March 21, 2018 

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MARGINAL FACTOR COST: The change in total factor cost resulting from a change in the quantity of factor input, found by dividing the change in total factor cost by the change in quantity of factor input. Marginal factor cost, abbreviated MFC, indicates how a firm's total factor cost is affected by hiring one more or one fewer worker. Two related concepts are total factor cost and average factor cost.

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A formal, usually secret, collusion agreement among competing firms (mostly oligopolistic firms) in an industry designed to control the market, raise the market price, and otherwise act like a monopoly. Also termed overt collusion, the distinguishing feature of explicit collusion is that it involves some sort of agreement among the colluding firms. This is one of two types of collusion. The other is implicit or tacit collusion, which does not involve an explicit agreement.
Explicit collusion arises when two or more firms agree to control the market price and production. The agreement underlying explicit collusion could be as elaborate as an extensive written document--usually an alternative reserved for legal international cartels among countries. Or it could be as simple as an undocumented, unrecorded dinner conversation among the heads of several competing firms. The latter case tends to be more common in the United States in large part collusion violates antitrust laws. Secrecy is thus of paramount importance for colluding firms. Their collusive agreement might be explicit, but it needed not be documented.

A Lot of Competition

To see how explicit collusion might work, consider the hypothetical Shady Valley market for athletic shoes, which is dominated by two firms--The Master Foot Company and OmniRun, Inc. These two companies have been arch rivals for years. When OmniRun introduced the OmniFast 9000, Master Foot developed the Fleet Foot 40. When Master Foot launched an advertising campaign featuring baseball superstar Harold "Hair Doo" Dueterman, OmniRun countered with an advertising blitz featuring motion picture mega-star, Brace Brickhead.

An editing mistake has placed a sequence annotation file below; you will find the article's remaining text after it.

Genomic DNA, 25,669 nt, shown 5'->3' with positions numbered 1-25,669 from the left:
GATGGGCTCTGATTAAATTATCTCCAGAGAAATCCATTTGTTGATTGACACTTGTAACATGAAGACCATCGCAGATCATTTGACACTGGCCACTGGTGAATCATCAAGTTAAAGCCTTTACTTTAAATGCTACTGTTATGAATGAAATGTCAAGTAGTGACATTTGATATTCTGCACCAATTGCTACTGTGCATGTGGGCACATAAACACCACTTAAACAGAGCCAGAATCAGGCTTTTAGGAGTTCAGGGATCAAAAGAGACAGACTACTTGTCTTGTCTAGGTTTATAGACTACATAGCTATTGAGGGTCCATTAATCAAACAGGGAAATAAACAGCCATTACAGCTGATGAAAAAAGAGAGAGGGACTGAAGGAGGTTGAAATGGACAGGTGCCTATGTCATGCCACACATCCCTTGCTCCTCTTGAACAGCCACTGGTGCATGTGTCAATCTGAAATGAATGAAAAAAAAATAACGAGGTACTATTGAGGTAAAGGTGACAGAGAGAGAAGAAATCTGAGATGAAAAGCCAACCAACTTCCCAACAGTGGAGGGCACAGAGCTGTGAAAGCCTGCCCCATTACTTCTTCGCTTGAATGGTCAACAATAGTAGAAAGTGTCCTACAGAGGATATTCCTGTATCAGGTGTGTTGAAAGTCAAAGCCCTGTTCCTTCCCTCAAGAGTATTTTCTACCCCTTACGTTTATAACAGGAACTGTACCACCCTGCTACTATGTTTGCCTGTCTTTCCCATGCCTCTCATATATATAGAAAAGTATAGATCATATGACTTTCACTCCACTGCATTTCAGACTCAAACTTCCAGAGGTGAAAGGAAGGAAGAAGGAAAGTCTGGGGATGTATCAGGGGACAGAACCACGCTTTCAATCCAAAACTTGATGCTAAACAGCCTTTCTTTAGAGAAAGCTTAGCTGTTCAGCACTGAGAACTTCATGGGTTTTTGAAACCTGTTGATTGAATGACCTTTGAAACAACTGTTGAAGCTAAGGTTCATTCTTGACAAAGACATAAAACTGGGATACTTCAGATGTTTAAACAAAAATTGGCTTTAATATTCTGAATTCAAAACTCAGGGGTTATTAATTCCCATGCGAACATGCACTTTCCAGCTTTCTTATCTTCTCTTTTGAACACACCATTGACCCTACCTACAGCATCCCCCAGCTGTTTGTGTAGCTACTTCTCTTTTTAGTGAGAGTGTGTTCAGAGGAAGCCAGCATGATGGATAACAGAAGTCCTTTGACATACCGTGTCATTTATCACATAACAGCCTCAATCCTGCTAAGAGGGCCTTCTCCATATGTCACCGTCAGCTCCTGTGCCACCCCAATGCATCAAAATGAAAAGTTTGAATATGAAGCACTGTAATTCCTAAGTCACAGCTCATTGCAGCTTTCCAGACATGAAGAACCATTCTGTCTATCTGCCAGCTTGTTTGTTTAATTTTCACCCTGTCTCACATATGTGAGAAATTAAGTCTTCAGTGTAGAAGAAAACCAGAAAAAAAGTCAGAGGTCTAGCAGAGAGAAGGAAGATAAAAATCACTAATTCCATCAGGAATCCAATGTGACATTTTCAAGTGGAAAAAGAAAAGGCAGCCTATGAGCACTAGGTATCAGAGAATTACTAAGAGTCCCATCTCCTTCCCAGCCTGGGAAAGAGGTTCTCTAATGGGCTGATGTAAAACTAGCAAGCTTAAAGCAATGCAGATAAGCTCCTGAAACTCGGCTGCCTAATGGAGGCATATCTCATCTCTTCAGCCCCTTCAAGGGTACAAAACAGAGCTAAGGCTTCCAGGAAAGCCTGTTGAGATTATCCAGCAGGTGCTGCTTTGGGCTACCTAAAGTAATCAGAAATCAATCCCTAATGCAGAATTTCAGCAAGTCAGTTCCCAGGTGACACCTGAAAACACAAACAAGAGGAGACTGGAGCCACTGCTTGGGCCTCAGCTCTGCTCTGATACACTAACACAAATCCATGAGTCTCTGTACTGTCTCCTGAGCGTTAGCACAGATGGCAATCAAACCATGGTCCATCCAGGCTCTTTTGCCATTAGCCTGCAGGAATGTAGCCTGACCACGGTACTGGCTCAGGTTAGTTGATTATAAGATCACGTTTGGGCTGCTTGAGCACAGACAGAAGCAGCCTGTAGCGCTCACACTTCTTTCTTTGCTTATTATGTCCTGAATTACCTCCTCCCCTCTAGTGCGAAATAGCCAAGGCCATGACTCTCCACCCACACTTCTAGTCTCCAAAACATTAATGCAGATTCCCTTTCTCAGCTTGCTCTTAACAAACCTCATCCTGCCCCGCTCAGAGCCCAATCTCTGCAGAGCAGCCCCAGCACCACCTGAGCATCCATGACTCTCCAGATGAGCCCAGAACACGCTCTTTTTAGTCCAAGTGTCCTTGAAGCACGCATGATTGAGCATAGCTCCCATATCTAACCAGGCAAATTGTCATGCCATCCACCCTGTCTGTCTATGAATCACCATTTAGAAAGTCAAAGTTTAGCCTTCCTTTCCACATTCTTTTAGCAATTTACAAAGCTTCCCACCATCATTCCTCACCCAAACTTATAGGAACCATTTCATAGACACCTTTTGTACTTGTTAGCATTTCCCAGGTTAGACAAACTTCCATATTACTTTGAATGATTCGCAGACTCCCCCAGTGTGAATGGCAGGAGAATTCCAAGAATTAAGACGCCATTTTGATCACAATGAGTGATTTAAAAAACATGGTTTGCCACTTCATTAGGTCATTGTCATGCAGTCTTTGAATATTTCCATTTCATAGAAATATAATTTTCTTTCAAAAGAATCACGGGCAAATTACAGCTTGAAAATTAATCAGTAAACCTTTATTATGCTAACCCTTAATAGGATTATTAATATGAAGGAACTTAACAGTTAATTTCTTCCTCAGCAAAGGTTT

Such constant competitive actions have been quite costly to both firms. The promotional expense of hiring celebrity spokespersons was not cheap. The cost of continually developing new, improve athletic shoes was enormous. These and other competitive activities ate into the profits of both firms. A little cooperation might be welcomed.

A Little Cooperation

Cooperation could take the form of a legal merger between OmniRun and The Master Foot Company. This action, however, is likely to take years to complete and is also likely to be vetoed by the government. Another form of cooperation might be more suitable for the firms--collusion.

Suppose that one pleasant spring day, Winston Smythe Kennsington III, President and Chief Executive Officer of OmniRun, Inc. decides to enjoy a tasty sandwich at Manny Mustard's House of Sandwich. By sheer coincident, Catherine Goodluck, Winston's counterpart head of The Master Foot Company, takes a seat at a nearby table.

In all likelihood, the conversation quickly and naturally turns to the athletic shoe market, each bemoaning the problems created by their continuing competition.